Colorectal Cancer Awareness Month
MONTREAL, Feb. 25 /CNW/ - Colorectal cancer is the second-leading cause of cancer death in Canada. Although it is Preventable, Treatable and Beatable, too few Canadians are getting screened for the disease and worse yet, many do not have access to all the therapies required to fight the disease.
Last year, an estimated 22,000 Canadians were diagnosed with colorectal cancer and sadly approximately 9,100 people died from it. March is Colorectal Cancer Awareness Month and it is time we get over the embarrassment and do everything we can to encourage all Canadians between the ages of 50 and 74 to get screened.
"Get your Butt over here" takes on a whole new meaning
To launch Colorectal Cancer Awareness month, the Colorectal Cancer Association of Canada (CCAC) has expanded its Giant Colon Tour across the country. This March, the CCAC will be expanding its collaboration with the Ontario Ministry of Health and Long Term Care to promote Ontario's successful Coloncancercheck screening program. The CCAC will also be touring Quebec with its Giant Colon in conjunction with the Salon Des Generations.
During the tour, visitors are invited to participate in this multimedia presentation as they journey through a 40-foot long giant representation of the human colon. Visitors to The Giant Colon are educated about the signs and symptoms of colorectal cancer and other diseases of the colon and learn how easy it is to be screened for the disease. Information about colorectal cancer and the Coloncancercheck screening program are available free of charge to all visitors.
To help promote national awareness of the disease, the CCAC has also launched an International Public Service Announcement contest. Individuals can win $2,500 for submitting the best video on colorectal cancer awareness and $1,000 for the best print advertisement. The purpose of the contest is to promote public awareness of the disease, encourage interest and create a conversation about colorectal cancer screening.
Over the past few years, there have been some exciting changes to the state of colorectal cancer prevention and treatment in Canada. Although screening has not as yet been implemented on a national scale many provinces have made significant progress and have launched pilot screening projects in anticipation of launching screening programs. Ontario, Manitoba and Alberta have launched programs and Nova Scotia, PEI, Saskatchewan, British Columbia and the North West Territories have all launched pilot programs. New Brunswick has recently announced their decision to bring in a screening program and Quebec is studying how to commence a pilot program and improve colonoscopy capacity. Newfoundland is the only province yet to announce a decision surrounding the creation of a pilot program.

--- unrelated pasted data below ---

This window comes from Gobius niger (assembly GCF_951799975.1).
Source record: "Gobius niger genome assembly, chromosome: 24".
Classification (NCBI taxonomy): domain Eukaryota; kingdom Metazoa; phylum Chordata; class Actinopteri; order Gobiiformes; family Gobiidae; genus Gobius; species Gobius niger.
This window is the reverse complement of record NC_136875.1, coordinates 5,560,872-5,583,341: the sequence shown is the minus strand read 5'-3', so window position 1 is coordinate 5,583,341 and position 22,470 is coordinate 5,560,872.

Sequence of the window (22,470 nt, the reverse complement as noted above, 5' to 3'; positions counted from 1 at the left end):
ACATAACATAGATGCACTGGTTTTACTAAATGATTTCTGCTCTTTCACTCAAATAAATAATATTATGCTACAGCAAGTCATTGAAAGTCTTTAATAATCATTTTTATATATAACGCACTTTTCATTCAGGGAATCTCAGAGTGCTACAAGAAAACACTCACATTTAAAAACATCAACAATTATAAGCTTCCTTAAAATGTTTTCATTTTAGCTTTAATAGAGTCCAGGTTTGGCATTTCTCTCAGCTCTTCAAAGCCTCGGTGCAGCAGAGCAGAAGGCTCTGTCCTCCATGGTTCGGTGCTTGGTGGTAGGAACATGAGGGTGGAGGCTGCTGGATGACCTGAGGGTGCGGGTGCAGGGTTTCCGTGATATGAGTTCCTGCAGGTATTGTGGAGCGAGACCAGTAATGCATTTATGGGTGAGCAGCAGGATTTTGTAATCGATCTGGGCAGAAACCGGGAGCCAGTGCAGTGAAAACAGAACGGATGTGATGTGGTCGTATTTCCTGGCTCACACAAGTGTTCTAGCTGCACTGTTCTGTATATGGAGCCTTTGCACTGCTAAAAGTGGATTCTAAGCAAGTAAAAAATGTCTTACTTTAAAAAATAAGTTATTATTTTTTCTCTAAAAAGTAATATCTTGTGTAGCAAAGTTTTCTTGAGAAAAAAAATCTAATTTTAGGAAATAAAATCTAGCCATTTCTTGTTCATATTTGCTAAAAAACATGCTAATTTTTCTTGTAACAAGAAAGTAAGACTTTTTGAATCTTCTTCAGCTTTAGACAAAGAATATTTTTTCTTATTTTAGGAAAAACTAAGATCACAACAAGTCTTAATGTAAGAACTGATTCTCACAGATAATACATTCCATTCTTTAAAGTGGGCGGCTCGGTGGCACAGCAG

"While progress has been made, the pace at which these programs are introduced and expanded must be increased. Province-wide population based screening programs are critical to reducing the number of fatalities from the disease," said Barry D. Stein, President of CCAC. "Primary prevention and screening coupled with timely access to effective treatments are the hallmarks of what will ultimately bring about a reduction in the fatalities from this disease."
"Access to effective medications has seen progress in Canada, but there is so much inter provincial inequality in the access to treatments across the country that Canadians who firmly believe in our universal and national health care system are confused when learning that in their home province they may not be able to access the same medications or treatments as in other provinces," says Stein. "We believe that all Canadians who have cancer should have equal and timely access to the most effective medications designed to fight their disease, regardless of which province they live," said Stein.